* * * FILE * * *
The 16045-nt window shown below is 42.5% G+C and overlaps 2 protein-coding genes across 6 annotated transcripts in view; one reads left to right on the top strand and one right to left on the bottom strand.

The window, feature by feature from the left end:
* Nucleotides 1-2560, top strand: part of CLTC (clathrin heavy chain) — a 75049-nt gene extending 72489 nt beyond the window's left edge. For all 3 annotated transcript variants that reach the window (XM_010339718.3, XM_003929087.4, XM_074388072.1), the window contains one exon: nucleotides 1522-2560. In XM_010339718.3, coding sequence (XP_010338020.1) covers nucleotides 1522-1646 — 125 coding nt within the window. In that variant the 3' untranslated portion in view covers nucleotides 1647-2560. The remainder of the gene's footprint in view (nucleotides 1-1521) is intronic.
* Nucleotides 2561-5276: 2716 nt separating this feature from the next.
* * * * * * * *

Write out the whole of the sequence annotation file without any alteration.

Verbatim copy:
The 16045-nt window shown below is 42.5% G+C and overlaps 2 protein-coding genes across 6 annotated transcripts in view; one reads left to right on the top strand and one right to left on the bottom strand.

The window, feature by feature from the left end:
* Nucleotides 1-2560, top strand: part of CLTC (clathrin heavy chain) — a 75049-nt gene extending 72489 nt beyond the window's left edge. For all 3 annotated transcript variants that reach the window (XM_010339718.3, XM_003929087.4, XM_074388072.1), the window contains one exon: nucleotides 1522-2560. In XM_010339718.3, coding sequence (XP_010338020.1) covers nucleotides 1522-1646 — 125 coding nt within the window. In that variant the 3' untranslated portion in view covers nucleotides 1647-2560. The remainder of the gene's footprint in view (nucleotides 1-1521) is intronic.
* Nucleotides 2561-5276: 2716 nt separating this feature from the next.